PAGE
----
Study

Evaluation of predator-exclusion cages used in turtle conservation: Cost analysis and effects on nest environment and proxies of hatchling fitness

  • Published source details Riley J.L. & Litzgus J.D. (2013) Evaluation of predator-exclusion cages used in turtle conservation: Cost analysis and effects on nest environment and proxies of hatchling fitness. Wildlife Research, 40, 499-511.

Actions

This study is summarised as evidence for the following.

Action Category

Protect nests and nesting sites from predation using artificial nest covers: Tortoises, terrapins, side-necked & softshell turtles

Action Link
Reptile Conservation
  1. Protect nests and nesting sites from predation using artificial nest covers: Tortoises, terrapins, side-necked & softshell turtles

    A replicated, randomized, controlled study in 2010–2011 at two lakes within mixed forest in Ontario, Canada (Riley & Litzgus 2013) found that covering painted turtle Chrysemys picta and snapping turtle Chelydra serpentine nests with one of three different cages did not affect hatching success compared to uncaged nests, and that cage design did not affect the number of predator interactions or successful predation events. For both species, hatching success was similar for caged (painted turtle: 69–79%; snapping turtle: 73–85%) and uncaged nests (painted turtle: 60%; snapping turtle: 73%). Comparisons of three cage types (uncaged nests not included) found that there was no significant difference between the number of predator interactions (above-ground cages: 14; below-ground: 16; wooden cage: 2) and successful predation attempts (above-ground cages: 3; below-ground: 1; wooden cage: 3). Nesting sites were monitored in May–June 2010 and June–July 2011. Nests were excavated and assigned to one of four treatments: above-ground wire cage (50 nests); below-ground wire cage (49 nests); above-ground wooden cage (24 nests); or no nest covering (41 nests). Wooden cages were used only in 2011. Predator interactions and successful predations were recorded throughout the nesting season and after hatchling emergence all hatchlings and unhatched eggs were counted.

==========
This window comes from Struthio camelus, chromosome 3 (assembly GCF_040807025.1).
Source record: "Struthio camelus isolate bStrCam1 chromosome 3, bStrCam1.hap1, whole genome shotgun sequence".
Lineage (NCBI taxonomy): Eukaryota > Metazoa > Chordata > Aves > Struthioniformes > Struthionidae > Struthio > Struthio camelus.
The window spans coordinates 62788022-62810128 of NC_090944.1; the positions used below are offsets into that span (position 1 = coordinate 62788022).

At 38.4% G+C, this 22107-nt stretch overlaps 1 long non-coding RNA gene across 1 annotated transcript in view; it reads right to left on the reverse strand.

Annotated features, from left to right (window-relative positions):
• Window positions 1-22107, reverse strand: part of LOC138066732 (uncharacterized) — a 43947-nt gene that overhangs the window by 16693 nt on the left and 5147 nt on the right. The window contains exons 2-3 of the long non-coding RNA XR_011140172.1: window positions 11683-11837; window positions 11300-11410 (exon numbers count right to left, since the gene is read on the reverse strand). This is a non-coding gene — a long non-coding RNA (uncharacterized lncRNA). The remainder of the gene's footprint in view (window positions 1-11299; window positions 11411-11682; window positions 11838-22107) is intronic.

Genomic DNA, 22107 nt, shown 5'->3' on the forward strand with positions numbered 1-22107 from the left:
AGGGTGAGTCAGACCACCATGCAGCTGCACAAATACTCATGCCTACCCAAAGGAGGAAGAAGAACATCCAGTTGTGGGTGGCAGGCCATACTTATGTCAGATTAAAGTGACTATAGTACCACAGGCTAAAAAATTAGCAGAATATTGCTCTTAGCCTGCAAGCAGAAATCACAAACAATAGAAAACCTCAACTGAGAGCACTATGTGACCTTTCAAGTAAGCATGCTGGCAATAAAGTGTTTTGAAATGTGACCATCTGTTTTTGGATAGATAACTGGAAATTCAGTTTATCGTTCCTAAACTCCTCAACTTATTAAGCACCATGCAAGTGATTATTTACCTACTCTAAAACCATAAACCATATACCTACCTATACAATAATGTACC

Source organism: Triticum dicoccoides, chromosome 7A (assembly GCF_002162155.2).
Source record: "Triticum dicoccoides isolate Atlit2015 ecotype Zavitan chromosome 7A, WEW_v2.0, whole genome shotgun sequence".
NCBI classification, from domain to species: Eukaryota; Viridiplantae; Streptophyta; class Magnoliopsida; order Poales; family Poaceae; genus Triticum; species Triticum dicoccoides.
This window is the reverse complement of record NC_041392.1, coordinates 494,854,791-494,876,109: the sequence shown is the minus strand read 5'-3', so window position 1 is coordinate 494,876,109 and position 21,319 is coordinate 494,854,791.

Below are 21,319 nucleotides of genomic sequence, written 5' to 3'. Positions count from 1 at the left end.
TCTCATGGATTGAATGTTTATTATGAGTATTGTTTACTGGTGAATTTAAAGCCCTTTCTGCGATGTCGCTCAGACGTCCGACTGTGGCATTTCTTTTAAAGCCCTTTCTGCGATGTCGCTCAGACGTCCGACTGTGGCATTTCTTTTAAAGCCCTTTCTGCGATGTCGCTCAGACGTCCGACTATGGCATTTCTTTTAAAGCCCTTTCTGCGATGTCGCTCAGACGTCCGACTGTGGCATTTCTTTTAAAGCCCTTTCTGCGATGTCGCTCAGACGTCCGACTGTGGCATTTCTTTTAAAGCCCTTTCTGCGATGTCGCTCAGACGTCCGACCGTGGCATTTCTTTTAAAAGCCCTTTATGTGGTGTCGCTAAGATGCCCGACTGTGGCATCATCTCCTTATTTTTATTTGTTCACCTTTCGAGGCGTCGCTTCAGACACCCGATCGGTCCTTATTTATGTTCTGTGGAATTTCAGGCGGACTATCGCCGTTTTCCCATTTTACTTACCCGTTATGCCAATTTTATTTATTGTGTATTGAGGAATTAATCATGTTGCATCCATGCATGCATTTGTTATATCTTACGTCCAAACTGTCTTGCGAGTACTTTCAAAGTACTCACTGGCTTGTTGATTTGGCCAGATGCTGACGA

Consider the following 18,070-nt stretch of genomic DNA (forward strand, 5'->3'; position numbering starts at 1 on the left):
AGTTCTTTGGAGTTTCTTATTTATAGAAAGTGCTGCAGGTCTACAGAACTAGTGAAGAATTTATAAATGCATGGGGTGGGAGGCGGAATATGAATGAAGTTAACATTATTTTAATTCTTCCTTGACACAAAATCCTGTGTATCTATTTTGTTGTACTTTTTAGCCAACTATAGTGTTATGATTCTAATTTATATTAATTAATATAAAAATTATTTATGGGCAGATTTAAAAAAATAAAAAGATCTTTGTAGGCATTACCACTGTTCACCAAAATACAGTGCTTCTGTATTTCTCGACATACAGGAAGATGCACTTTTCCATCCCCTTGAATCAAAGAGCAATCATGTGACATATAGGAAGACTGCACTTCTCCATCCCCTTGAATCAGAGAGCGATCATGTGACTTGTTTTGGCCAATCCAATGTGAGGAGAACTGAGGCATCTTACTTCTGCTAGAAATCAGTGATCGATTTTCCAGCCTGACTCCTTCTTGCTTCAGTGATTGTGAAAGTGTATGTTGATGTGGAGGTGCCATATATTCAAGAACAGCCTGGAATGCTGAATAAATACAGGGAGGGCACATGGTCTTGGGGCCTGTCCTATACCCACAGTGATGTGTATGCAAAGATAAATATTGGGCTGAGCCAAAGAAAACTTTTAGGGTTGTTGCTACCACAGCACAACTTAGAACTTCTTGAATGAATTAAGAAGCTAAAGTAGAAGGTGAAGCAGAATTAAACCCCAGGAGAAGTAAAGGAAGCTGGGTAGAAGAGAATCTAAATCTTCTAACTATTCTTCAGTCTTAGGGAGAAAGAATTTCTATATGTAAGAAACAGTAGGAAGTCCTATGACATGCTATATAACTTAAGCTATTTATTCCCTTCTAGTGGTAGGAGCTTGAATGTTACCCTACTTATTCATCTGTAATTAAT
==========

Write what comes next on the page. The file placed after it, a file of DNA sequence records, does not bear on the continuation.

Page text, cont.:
(Summarised by: William Morgan)

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